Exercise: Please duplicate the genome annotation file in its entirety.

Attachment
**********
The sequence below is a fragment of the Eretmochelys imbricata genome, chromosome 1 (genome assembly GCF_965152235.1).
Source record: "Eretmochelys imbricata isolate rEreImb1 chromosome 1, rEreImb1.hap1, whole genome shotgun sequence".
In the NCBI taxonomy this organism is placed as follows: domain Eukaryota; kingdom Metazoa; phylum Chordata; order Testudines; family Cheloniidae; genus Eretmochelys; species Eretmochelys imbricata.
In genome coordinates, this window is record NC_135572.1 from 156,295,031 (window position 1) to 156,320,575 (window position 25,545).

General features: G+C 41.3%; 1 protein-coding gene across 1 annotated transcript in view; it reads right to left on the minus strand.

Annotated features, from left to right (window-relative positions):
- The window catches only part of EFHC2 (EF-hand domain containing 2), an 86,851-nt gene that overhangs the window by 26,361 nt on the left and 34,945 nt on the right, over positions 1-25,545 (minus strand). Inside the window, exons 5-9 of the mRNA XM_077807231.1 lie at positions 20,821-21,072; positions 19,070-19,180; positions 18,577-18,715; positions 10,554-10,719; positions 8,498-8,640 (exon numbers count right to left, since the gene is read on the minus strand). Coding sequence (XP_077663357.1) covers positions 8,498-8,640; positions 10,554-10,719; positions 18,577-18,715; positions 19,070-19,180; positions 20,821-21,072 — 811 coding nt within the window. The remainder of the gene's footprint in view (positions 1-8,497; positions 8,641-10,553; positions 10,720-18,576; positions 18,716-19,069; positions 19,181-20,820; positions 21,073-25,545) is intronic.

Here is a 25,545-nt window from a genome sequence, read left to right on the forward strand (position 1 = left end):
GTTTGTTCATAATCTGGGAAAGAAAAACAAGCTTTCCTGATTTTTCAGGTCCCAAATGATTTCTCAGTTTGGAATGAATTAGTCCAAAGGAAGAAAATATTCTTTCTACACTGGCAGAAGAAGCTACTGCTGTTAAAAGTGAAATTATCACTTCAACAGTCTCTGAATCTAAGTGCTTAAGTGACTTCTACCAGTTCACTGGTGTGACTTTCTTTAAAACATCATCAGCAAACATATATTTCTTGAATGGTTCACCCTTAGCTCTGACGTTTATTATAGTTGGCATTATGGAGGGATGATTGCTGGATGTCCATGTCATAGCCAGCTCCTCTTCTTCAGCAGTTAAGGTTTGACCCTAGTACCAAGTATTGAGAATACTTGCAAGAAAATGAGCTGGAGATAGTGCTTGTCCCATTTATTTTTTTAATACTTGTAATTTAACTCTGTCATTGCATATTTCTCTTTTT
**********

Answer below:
The sequence below is a fragment of the Eretmochelys imbricata genome, chromosome 1 (genome assembly GCF_965152235.1).
Source record: "Eretmochelys imbricata isolate rEreImb1 chromosome 1, rEreImb1.hap1, whole genome shotgun sequence".
In the NCBI taxonomy this organism is placed as follows: domain Eukaryota; kingdom Metazoa; phylum Chordata; order Testudines; family Cheloniidae; genus Eretmochelys; species Eretmochelys imbricata.
In genome coordinates, this window is record NC_135572.1 from 156,295,031 (window position 1) to 156,320,575 (window position 25,545).

General features: G+C 41.3%; 1 protein-coding gene across 1 annotated transcript in view; it reads right to left on the minus strand.

Annotated features, from left to right (window-relative positions):
- The window catches only part of EFHC2 (EF-hand domain containing 2), an 86,851-nt gene that overhangs the window by 26,361 nt on the left and 34,945 nt on the right, over positions 1-25,545 (minus strand). Inside the window, exons 5-9 of the mRNA XM_077807231.1 lie at positions 20,821-21,072; positions 19,070-19,180; positions 18,577-18,715; positions 10,554-10,719; positions 8,498-8,640 (exon numbers count right to left, since the gene is read on the minus strand). Coding sequence (XP_077663357.1) covers positions 8,498-8,640; positions 10,554-10,719; positions 18,577-18,715; positions 19,070-19,180; positions 20,821-21,072 — 811 coding nt within the window. The remainder of the gene's footprint in view (positions 1-8,497; positions 8,641-10,553; positions 10,720-18,576; positions 18,716-19,069; positions 19,181-20,820; positions 21,073-25,545) is intronic.

Here is a 25,545-nt window from a genome sequence, read left to right on the forward strand (position 1 = left end):
GTTTGTTCATAATCTGGGAAAGAAAAACAAGCTTTCCTGATTTTTCAGGTCCCAAATGATTTCTCAGTTTGGAATGAATTAGTCCAAAGGAAGAAAATATTCTTTCTACACTGGCAGAAGAAGCTACTGCTGTTAAAAGTGAAATTATCACTTCAACAGTCTCTGAATCTAAGTGCTTAAGTGACTTCTACCAGTTCACTGGTGTGACTTTCTTTAAAACATCATCAGCAAACATATATTTCTTGAATGGTTCACCCTTAGCTCTGACGTTTATTATAGTTGGCATTATGGAGGGATGATTGCTGGATGTCCATGTCATAGCCAGCTCCTCTTCTTCAGCAGTTAAGGTTTGACCCTAGTACCAAGTATTGAGAATACTTGCAAGAAAATGAGCTGGAGATAGTGCTTGTCCCATTTATTTTTTTAATACTTGTAATTTAACTCTGTCATTGCATATTTCTCTTTTT